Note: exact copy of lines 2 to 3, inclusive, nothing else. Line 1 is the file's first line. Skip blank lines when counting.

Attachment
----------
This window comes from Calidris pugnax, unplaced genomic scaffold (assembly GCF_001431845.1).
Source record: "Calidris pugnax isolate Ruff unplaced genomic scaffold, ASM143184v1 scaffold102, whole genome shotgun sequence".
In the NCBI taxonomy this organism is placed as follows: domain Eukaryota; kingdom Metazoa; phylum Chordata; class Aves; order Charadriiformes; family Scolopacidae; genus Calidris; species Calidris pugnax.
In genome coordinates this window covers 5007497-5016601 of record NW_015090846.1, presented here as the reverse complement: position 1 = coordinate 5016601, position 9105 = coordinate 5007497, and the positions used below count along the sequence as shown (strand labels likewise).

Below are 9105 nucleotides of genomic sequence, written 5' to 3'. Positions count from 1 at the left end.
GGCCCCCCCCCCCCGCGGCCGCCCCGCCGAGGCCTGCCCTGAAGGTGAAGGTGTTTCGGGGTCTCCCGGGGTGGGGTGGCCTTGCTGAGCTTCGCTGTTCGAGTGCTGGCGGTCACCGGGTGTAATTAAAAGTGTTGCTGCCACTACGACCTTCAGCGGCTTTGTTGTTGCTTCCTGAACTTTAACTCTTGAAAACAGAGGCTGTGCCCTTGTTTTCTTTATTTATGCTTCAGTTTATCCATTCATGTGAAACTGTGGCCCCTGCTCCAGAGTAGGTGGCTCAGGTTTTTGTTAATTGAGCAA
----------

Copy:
Source record: "Calidris pugnax isolate Ruff unplaced genomic scaffold, ASM143184v1 scaffold102, whole genome shotgun sequence".
In the NCBI taxonomy this organism is placed as follows: domain Eukaryota; kingdom Metazoa; phylum Chordata; class Aves; order Charadriiformes; family Scolopacidae; genus Calidris; species Calidris pugnax.